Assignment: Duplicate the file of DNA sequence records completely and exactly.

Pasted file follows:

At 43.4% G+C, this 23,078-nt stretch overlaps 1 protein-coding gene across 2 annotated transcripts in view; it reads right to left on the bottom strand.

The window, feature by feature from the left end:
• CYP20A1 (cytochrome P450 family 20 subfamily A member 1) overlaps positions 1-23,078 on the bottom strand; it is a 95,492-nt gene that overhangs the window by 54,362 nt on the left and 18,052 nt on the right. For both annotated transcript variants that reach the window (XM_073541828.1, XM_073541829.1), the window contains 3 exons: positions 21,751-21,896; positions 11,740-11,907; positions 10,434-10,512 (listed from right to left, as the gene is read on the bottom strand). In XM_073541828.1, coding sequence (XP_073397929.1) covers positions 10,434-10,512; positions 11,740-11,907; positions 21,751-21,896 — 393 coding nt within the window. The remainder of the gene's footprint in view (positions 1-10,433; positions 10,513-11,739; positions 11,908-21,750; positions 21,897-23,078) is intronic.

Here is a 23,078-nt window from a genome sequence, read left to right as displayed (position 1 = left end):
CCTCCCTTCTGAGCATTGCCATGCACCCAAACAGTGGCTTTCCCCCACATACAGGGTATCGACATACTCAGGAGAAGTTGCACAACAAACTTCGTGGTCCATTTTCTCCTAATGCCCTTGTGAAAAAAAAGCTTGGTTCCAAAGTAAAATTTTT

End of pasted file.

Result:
At 43.4% G+C, this 23,078-nt stretch overlaps 1 protein-coding gene across 2 annotated transcripts in view; it reads right to left on the bottom strand.

The window, feature by feature from the left end:
• CYP20A1 (cytochrome P450 family 20 subfamily A member 1) overlaps positions 1-23,078 on the bottom strand; it is a 95,492-nt gene that overhangs the window by 54,362 nt on the left and 18,052 nt on the right. For both annotated transcript variants that reach the window (XM_073541828.1, XM_073541829.1), the window contains 3 exons: positions 21,751-21,896; positions 11,740-11,907; positions 10,434-10,512 (listed from right to left, as the gene is read on the bottom strand). In XM_073541828.1, coding sequence (XP_073397929.1) covers positions 10,434-10,512; positions 11,740-11,907; positions 21,751-21,896 — 393 coding nt within the window. The remainder of the gene's footprint in view (positions 1-10,433; positions 10,513-11,739; positions 11,908-21,750; positions 21,897-23,078) is intronic.

Here is a 23,078-nt window from a genome sequence, read left to right as displayed (position 1 = left end):
CCTCCCTTCTGAGCATTGCCATGCACCCAAACAGTGGCTTTCCCCCACATACAGGGTATCGACATACTCAGGAGAAGTTGCACAACAAACTTCGTGGTCCATTTTCTCCTAATGCCCTTGTGAAAAAAAAGCTTGGTTCCAAAGTAAAATTTTT